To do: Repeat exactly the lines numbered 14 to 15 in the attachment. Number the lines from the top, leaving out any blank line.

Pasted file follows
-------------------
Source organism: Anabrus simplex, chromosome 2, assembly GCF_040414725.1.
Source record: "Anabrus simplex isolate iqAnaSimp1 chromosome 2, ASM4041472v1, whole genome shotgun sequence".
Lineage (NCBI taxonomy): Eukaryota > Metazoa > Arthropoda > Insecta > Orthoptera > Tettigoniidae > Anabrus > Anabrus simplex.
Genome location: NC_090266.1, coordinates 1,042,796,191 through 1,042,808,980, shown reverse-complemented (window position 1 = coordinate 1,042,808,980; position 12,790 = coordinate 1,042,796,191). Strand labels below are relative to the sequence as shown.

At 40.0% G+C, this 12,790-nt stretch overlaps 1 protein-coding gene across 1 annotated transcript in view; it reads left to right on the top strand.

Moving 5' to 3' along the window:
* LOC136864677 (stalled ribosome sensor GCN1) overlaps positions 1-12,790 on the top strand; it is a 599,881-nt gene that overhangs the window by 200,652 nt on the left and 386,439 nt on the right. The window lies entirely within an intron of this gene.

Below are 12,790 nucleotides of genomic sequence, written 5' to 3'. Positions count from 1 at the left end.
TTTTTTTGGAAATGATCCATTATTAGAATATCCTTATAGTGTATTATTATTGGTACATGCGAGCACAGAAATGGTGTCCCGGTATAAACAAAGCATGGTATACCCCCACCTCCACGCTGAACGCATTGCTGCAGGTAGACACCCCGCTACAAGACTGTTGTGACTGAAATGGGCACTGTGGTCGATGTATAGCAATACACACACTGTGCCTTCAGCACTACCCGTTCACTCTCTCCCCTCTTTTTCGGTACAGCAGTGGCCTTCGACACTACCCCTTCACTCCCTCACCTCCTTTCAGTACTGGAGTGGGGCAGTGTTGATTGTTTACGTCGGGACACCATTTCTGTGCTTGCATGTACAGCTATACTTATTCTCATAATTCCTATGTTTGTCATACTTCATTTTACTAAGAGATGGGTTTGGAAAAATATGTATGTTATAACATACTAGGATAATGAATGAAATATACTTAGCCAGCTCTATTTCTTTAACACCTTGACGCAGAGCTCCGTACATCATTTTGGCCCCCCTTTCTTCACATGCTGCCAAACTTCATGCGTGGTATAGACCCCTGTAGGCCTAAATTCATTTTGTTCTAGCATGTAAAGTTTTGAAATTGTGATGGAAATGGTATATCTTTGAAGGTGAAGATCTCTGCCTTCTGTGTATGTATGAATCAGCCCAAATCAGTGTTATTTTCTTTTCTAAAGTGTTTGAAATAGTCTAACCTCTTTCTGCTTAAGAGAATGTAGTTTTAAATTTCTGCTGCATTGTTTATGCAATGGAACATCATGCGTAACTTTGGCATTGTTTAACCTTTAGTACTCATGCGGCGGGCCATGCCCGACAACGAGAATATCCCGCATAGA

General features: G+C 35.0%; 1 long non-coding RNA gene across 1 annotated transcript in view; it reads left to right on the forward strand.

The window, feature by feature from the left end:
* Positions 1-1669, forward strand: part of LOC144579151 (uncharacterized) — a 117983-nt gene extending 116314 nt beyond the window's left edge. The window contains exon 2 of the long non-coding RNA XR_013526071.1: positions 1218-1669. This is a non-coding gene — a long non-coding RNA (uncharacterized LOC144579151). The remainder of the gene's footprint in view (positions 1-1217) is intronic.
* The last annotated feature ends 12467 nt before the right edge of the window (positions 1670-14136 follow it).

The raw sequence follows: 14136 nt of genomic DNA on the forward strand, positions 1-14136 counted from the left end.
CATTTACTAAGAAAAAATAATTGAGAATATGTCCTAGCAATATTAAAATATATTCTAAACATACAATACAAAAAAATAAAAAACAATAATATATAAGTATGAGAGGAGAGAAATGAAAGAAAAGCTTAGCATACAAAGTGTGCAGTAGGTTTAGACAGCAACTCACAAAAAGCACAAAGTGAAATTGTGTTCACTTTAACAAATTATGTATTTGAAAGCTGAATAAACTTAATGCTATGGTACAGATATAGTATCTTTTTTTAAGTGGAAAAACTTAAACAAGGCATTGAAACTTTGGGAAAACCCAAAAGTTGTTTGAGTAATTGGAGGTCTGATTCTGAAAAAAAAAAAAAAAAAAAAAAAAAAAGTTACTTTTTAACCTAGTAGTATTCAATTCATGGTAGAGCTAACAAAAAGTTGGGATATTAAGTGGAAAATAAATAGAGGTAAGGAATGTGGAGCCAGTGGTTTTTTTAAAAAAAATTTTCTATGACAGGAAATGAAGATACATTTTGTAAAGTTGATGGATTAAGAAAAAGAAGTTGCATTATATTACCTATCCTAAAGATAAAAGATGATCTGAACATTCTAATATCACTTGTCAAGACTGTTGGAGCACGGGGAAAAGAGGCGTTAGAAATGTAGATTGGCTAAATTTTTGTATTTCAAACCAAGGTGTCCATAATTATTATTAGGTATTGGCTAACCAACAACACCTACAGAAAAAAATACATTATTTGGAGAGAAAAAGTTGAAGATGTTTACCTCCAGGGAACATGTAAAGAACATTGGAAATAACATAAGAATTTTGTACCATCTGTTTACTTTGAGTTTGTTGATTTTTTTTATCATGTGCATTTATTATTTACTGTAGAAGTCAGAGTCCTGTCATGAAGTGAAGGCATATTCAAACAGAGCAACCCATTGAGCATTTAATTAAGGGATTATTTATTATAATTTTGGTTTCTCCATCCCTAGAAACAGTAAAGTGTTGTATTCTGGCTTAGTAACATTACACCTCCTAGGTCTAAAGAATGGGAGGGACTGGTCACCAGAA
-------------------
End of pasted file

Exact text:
The raw sequence follows: 14136 nt of genomic DNA on the forward strand, positions 1-14136 counted from the left end.
CATTTACTAAGAAAAAATAATTGAGAATATGTCCTAGCAATATTAAAATATATTCTAAACATACAATACAAAAAAATAAAAAACAATAATATATAAGTATGAGAGGAGAGAAATGAAAGAAAAGCTTAGCATACAAAGTGTGCAGTAGGTTTAGACAGCAACTCACAAAAAGCACAAAGTGAAATTGTGTTCACTTTAACAAATTATGTATTTGAAAGCTGAATAAACTTAATGCTATGGTACAGATATAGTATCTTTTTTTAAGTGGAAAAACTTAAACAAGGCATTGAAACTTTGGGAAAACCCAAAAGTTGTTTGAGTAATTGGAGGTCTGATTCTGAAAAAAAAAAAAAAAAAAAAAAAAAAAGTTACTTTTTAACCTAGTAGTATTCAATTCATGGTAGAGCTAACAAAAAGTTGGGATATTAAGTGGAAAATAAATAGAGGTAAGGAATGTGGAGCCAGTGGTTTTTTTAAAAAAAATTTTCTATGACAGGAAATGAAGATACATTTTGTAAAGTTGATGGATTAAGAAAAAGAAGTTGCATTATATTACCTATCCTAAAGATAAAAGATGATCTGAACATTCTAATATCACTTGTCAAGACTGTTGGAGCACGGGGAAAAGAGGCGTTAGAAATGTAGATTGGCTAAATTTTTGTATTTCAAACCAAGGTGTCCATAATTATTATTAGGTATTGGCTAACCAACAACACCTACAGAAAAAAATACATTATTTGGAGAGAAAAAGTTGAAGATGTTTACCTCCAGGGAACATGTAAAGAACATTGGAAATAACATAAGAATTTTGTACCATCTGTTTACTTTGAGTTTGTTGATTTTTTTTATCATGTGCATTTATTATTTACTGTAGAAGTCAGAGTCCTGTCATGAAGTGAAGGCATATTCAAACAGAGCAACCCATTGAGCATTTAATTAAGGGATTATTTATTATAATTTTGGTTTCTCCATCCCTAGAAACAGTAAAGTGTTGTATTCTGGCTTAGTAACATTACACCTCCTAGGTCTAAAGAATGGGAGGGACTGGTCACCAGAA